No matter who Bram Stoker chose as an example to use for the famed Count Dracula Does not really matter. What does matter, is that Vampires are being spotted all over the world, or at least the remains of the bodies that are said to be the victim of a vampire.

The vampire, a seductive, "undead" predator, is one of the most inventive and alluring creatures of modern day. It's also one of the most enduring: Vampire-like creatures date back thousands of years, and pop up in dozens of different cultures.

Vampires in Modern Culture

Today there is many that claim to be a Vampire, and actually drink the blood of other humans. They claim this gives them strength and keeps them looking young, and actually heals their body of aging aliments. However, I have seen people that claim all of this, as well as the claims of being a vampire, and will actually be wearing eye glasses. I am not saying there is not Vampires in the Modern world, but I am just making claims that if the blood is to heal the body of aging ailments, then why would a vampire be wearing glasses to be able to see?

The Dracula legend, and the modern vampire legend that came out of it, was directly inspired by the folklore of eastern Europe. History records dozens of mythical vampire figures in this region, going back hundreds of years. These vampires all have their particular habits and characteristics, but most fall into one of two general categories:

  • Demons (or agents of the devil) that reanimated corpses so they could walk among the living
  • Spirits of dead people that would not leave their own body

The most notable demon vampires were the Russian upir and the Greek vrykolakas. In these traditions, sinners, unbaptized babies and other people outside the Christian faith were more likely to be reanimated after death. Those who practiced witchcraft were particularly susceptible because they had already given their soul to the devil in life. Once the undead corpses rose from the grave, they would terrorize the community, feeding on the living.

Another modern variation on the vampire legend is the "psychic vampire." These modern vampires claim that they crave psychic energy from others and have the power to drain it without the person's knowledge. Psychic vampires typically attempt to drain life-force energy through meditation and concentration. If they do not feed, they say, they will become weak as if they had not eaten.

According to some believers, this sort of vampire has been around for thousands of years. Some claim this phenomenon inspired the undead vampires of folklore.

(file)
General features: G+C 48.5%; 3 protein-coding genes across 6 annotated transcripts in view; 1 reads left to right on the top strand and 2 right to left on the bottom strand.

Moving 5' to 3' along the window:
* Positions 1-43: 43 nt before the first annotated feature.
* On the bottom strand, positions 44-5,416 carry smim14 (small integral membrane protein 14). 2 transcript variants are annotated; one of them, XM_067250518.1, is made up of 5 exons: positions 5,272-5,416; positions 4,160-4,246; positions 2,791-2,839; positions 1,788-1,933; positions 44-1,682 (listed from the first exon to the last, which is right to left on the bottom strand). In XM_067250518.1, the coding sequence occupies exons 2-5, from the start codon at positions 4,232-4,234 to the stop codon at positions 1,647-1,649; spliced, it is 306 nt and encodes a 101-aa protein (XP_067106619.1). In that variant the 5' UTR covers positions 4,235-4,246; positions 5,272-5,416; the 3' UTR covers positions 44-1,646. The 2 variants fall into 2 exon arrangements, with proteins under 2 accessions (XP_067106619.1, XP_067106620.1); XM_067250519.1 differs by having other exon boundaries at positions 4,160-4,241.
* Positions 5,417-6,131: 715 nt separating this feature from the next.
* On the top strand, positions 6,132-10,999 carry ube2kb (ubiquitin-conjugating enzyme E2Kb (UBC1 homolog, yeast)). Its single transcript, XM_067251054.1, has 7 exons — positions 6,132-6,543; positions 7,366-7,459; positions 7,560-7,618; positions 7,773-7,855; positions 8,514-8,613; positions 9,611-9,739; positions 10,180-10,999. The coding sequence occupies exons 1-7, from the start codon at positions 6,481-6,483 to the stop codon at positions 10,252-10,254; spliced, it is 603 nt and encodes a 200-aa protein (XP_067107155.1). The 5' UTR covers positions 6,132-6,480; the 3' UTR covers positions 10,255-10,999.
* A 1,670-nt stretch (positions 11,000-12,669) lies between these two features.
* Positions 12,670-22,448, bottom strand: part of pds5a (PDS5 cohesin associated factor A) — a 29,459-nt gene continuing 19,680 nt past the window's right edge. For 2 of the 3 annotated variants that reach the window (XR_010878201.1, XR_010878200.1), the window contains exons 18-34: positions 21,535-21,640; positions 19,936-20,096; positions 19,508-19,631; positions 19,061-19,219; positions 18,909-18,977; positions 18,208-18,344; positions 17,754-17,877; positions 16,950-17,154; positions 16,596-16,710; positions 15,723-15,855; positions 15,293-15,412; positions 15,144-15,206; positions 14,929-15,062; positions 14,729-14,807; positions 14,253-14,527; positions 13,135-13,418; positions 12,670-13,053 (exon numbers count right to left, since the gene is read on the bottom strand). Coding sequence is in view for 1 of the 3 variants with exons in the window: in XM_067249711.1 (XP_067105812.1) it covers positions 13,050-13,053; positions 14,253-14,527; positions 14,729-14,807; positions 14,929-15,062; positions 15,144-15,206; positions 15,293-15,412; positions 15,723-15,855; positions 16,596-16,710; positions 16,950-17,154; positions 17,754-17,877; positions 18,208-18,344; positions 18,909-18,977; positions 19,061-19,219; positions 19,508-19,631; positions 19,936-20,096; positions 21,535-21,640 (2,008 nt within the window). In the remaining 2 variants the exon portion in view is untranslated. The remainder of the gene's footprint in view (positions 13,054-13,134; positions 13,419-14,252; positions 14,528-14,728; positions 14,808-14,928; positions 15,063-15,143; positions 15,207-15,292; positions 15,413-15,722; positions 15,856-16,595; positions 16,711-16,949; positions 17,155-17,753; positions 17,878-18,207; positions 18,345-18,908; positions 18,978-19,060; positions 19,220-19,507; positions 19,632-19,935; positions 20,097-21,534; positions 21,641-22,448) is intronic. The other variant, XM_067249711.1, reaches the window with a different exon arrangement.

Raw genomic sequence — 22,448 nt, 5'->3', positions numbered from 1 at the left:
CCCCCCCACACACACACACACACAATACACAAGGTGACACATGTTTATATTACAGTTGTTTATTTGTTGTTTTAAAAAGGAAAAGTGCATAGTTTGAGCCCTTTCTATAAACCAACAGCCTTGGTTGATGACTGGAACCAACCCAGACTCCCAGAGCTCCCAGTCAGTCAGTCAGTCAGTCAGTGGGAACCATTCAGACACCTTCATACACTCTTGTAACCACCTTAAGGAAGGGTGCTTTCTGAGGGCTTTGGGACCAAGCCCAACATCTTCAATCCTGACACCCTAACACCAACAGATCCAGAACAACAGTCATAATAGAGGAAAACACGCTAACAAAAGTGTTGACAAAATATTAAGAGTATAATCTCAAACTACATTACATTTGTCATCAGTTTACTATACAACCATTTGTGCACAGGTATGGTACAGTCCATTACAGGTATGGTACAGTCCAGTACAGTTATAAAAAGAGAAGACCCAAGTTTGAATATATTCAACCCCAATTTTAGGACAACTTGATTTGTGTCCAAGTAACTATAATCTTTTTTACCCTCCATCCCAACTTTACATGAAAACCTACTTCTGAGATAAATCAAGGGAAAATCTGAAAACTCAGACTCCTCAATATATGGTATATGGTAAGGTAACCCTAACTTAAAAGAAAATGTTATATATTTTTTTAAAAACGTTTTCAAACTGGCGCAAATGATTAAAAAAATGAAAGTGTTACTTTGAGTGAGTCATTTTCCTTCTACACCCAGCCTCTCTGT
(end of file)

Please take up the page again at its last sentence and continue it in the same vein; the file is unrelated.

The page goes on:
In many modern movies and books, vampires can take the form of a vampire bat, a real animal that feeds on blood. In actuality, vampire bats don't usually kill their prey, and they pose little threat to humans. In fact, they are small, reclusive, docile animals. Other shape shifting Vampires have been know to shift into a wolf.

Vampire Powers and Abilities

Vampires can spread the "curse" to the living human making him stronger by means of numbers. He can also make vampires that can withstand the effects of daylight, thus allowing for someone trustworthy to watch over the night walkers during the day.

Vampires don't age or die from the passing of time, but they seem to get older when a long period of time passes without feeding themselves. But they can get young again using a blood supply. It also should be said that most of the vampire's powers increase with age and experience.

Vampires are immune to most diseases and invincible to mortal weapons, but they became vulnerable during the day or when they are resting in their coffins.

The vampire's physical strength greatly exceeds that of mortals (it is said that they are at least 20 times stronger). This makes it easy to prey on humans, as well as defend themselves against the vampire hunters.

A vampire has the ability to control several animals such as the wolf, the rat, the fox, the owl, the bat and the moth and they are also capable of taking the form of a wolf or a bat and possibly any of the other animals subject to his command. Vampires can also transform themselves into a mist or dust cloud drifting in the air, they can modify their sizes in certain limits, becoming either larger or smaller, and they can climb walls.

The vampire may exert his will over the will of his victim (that explains why the victims often have no memory of being attacked) This makes it easy for the vampire to enter the area of the victim for feeding, or transforming the victim into another vampire.

The Vampire's Weaknesses

Vampires are obligated to sleep (actually, they rest in their coffin in a trance that keeps them aware of things happening around) during the day and to rest upon a protective layer of hallowed ground from its native land.

During the day light, vampires lose their supernatural powers, becoming only human, that's why mortal weapons may harm them. The sunlight will also burn them to ash if they continue to stay in view of the sun for a short period of time.

Religious symbols, such as the Cross, Holy Water and other symbols of the Church are considered to be powerful weapons against vampires. (it has to be mentioned that only faithful persons are able to use those symbols succesufully).

Vampires can only enter a home they they have freely been invited in by the residents owner, or the resident in charge of the home. Once invited, he may come and go at will.

Elizabeth Bathory | Vlad the Impaler